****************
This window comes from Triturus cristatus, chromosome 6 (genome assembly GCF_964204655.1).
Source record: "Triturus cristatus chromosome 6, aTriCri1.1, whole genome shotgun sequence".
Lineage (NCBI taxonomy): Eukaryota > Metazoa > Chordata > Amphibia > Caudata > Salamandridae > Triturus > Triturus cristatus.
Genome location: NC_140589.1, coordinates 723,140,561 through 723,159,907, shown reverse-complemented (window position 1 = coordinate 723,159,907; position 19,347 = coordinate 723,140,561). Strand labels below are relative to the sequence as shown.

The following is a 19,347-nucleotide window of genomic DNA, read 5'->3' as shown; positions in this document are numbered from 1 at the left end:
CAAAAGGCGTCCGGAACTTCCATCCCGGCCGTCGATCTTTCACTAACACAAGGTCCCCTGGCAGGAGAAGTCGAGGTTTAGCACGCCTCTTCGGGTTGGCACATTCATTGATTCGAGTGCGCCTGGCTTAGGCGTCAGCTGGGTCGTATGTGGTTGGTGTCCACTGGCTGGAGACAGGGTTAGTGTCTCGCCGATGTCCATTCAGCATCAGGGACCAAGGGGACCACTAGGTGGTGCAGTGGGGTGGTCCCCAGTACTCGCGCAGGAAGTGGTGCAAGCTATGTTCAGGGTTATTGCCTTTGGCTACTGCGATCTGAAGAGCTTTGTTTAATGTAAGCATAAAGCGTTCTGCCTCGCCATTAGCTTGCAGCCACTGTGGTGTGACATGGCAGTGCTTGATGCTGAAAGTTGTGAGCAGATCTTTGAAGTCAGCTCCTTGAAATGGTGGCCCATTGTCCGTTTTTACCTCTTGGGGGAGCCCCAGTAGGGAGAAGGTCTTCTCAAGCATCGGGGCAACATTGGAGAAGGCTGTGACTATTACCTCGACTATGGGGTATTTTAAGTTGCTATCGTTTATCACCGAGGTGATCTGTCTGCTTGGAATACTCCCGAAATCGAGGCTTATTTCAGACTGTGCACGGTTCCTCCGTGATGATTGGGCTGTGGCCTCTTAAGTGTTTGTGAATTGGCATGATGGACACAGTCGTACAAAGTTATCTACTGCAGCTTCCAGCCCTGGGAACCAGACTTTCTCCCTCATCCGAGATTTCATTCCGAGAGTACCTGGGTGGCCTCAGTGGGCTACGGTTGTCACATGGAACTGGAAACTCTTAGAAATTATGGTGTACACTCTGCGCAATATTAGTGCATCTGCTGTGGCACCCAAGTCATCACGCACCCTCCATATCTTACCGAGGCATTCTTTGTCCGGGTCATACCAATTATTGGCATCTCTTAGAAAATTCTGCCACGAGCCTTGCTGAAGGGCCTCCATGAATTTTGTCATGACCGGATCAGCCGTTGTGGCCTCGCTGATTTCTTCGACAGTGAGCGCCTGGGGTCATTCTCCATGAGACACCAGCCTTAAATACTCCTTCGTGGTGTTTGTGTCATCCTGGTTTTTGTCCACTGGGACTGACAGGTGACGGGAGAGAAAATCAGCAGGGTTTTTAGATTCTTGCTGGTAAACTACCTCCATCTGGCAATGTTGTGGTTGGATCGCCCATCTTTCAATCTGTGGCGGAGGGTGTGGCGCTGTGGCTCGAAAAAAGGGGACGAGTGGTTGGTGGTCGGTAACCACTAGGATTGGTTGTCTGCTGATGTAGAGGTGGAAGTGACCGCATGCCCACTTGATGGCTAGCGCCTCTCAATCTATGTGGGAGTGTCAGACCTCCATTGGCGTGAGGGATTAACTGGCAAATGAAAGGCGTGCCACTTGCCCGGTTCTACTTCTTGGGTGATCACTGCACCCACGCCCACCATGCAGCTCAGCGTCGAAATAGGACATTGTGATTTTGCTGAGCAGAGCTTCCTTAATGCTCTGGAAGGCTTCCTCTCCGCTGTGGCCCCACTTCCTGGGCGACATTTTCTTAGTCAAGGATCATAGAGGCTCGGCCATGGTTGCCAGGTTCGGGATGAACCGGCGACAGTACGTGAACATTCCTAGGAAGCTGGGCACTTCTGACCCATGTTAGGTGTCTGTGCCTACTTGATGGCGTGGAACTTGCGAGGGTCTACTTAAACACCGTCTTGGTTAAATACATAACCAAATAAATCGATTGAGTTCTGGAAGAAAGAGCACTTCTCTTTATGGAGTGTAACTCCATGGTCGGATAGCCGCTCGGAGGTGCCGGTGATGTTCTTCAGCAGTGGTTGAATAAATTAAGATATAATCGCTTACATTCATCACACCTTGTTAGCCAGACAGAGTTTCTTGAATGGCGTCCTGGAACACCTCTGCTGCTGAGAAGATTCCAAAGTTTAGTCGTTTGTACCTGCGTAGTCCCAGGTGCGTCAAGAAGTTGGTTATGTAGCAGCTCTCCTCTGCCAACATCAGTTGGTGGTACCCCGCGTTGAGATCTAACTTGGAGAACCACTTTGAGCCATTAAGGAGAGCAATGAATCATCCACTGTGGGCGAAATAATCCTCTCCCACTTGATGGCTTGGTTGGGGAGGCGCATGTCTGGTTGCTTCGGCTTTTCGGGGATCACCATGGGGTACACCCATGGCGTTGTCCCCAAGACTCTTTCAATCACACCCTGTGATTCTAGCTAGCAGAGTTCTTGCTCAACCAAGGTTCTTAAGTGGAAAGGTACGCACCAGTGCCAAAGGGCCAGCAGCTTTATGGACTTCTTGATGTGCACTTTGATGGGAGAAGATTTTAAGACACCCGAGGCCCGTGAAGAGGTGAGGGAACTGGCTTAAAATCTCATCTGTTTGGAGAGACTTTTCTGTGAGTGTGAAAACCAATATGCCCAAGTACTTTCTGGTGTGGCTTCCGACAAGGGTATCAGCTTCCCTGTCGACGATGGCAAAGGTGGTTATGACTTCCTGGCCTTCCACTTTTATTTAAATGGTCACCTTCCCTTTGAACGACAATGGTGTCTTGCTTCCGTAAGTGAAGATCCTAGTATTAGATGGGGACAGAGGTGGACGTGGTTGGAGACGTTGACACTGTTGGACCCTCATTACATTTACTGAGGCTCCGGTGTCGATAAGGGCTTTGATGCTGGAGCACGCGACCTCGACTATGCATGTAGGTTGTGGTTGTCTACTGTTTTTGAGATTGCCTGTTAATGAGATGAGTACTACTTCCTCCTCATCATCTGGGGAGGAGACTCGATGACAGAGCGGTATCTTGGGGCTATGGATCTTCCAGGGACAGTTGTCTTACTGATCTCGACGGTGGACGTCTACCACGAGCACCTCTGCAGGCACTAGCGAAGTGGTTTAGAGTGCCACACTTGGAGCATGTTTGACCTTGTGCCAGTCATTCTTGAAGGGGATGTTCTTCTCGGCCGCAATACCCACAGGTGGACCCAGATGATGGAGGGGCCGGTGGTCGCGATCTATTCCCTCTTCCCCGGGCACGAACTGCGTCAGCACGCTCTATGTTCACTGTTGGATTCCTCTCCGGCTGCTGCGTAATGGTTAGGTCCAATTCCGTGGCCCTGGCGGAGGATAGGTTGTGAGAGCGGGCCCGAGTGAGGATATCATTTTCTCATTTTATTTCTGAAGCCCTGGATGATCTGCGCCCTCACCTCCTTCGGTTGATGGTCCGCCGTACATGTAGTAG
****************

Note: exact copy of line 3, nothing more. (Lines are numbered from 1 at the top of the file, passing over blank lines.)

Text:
Lineage (NCBI taxonomy): Eukaryota > Metazoa > Chordata > Amphibia > Caudata > Salamandridae > Triturus > Triturus cristatus.